5 Things Foreigners in China Shouldn’t Do

5 Things Foreigners in China Shouldn’t Do
May 22, 2024 By Tom Ackerman , eChinacities.com

If you’re unfamiliar with China or you just don't get out much, you might not know that certain things are done a little differently around here. While China isn't as wild and wonderful as many people think back home and foreigners do have a little leeway in their behaviour, there are certain things that’ll land you with, at best, an eye roll, at worst, a spell in jail. For your perusal and edification, here are five things foreigners in China shouldn’t do.

Foreigners in China
Source: David Shankbone

Lose your cool

Bad China Days (BCD) can be frustrating to say the least, but losing your temper, whether it be with a shop owner or a customs official, is not only bad form, but could land you in a whole lot of trouble. Despite the loss of much of the renowned Chinese etiquett of old, the suppression of emotions is still a highly valued trait here.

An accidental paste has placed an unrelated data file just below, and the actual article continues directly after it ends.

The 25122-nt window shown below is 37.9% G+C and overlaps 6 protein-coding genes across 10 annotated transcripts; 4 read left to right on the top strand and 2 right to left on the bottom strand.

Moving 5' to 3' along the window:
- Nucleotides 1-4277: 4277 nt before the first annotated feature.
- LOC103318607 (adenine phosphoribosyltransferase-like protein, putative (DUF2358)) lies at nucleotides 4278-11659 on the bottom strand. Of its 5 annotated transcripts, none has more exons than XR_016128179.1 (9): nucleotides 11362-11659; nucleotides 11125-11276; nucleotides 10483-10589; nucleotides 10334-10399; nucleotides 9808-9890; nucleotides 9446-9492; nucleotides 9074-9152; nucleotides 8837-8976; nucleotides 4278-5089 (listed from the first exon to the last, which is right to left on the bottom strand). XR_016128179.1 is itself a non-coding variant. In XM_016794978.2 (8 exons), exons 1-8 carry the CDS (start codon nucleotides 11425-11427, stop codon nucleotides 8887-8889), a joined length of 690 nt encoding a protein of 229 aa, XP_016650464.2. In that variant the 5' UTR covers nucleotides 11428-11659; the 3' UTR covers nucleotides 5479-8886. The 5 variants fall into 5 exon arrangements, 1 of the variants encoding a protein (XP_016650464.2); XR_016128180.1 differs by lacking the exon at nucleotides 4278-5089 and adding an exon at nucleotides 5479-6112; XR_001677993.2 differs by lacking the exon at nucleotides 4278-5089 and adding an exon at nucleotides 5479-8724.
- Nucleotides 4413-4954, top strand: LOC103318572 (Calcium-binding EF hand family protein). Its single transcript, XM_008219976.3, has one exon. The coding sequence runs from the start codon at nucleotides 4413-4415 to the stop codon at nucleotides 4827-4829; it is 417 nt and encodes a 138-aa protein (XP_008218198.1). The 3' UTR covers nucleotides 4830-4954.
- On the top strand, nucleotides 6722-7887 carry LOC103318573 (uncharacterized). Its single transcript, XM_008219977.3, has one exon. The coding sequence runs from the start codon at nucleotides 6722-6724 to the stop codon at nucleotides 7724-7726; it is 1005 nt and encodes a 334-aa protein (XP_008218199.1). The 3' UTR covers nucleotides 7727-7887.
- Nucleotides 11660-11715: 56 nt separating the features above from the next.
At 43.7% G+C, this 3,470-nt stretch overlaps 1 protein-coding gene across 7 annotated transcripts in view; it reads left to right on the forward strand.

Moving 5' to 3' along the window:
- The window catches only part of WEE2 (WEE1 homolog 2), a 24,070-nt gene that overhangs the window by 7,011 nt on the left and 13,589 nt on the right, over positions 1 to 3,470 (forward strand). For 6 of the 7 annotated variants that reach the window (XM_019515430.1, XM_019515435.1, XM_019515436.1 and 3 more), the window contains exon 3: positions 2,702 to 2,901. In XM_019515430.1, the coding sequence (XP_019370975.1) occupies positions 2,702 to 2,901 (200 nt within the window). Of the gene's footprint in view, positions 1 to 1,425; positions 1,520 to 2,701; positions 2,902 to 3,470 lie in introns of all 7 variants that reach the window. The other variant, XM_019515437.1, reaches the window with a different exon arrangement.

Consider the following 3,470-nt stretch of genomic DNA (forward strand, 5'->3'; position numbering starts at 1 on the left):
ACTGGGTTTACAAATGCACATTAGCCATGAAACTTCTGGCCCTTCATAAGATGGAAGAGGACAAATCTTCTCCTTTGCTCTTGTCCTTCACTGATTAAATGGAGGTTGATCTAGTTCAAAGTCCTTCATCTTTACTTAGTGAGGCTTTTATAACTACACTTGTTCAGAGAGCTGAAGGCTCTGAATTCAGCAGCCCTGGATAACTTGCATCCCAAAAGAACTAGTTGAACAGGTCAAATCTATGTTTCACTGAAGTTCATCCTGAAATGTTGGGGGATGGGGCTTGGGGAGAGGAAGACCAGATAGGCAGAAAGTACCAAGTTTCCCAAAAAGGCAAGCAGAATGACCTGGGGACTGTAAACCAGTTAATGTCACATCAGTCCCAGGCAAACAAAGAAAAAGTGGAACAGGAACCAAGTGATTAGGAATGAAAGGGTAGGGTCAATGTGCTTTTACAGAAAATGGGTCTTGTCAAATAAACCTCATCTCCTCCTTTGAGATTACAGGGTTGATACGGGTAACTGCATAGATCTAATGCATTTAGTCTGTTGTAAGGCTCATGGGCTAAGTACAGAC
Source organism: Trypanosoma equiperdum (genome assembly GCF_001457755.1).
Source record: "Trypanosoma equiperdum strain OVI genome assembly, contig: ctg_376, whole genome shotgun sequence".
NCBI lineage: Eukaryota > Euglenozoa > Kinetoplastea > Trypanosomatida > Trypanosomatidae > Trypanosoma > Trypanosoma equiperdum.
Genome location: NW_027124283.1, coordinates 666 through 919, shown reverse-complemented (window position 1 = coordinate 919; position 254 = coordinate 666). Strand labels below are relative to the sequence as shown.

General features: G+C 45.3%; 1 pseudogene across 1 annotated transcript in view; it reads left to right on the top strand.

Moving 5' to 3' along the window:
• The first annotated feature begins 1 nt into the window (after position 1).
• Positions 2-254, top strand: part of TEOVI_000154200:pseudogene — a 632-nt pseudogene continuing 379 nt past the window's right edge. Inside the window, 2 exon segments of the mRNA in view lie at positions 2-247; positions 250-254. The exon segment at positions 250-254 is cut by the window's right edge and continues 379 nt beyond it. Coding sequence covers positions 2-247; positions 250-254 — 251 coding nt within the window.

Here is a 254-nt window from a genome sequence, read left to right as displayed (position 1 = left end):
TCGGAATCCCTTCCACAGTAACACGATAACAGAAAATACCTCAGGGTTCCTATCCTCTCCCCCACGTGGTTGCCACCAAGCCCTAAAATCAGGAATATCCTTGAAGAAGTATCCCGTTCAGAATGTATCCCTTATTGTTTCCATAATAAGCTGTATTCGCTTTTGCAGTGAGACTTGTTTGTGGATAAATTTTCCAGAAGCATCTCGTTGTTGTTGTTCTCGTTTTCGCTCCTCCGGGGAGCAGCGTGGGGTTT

Though not as hyper-suppressed as their Japanese neighbours, the Chinese still buzz like flies around public displays of anger due to the rarity of the spectacle. Not only will you attract a crowd of onlookers if you lose your cool, but many people will respond to your anger with total non-cooperation or get angry right back at you. Either way, it’s not a great outcome for you.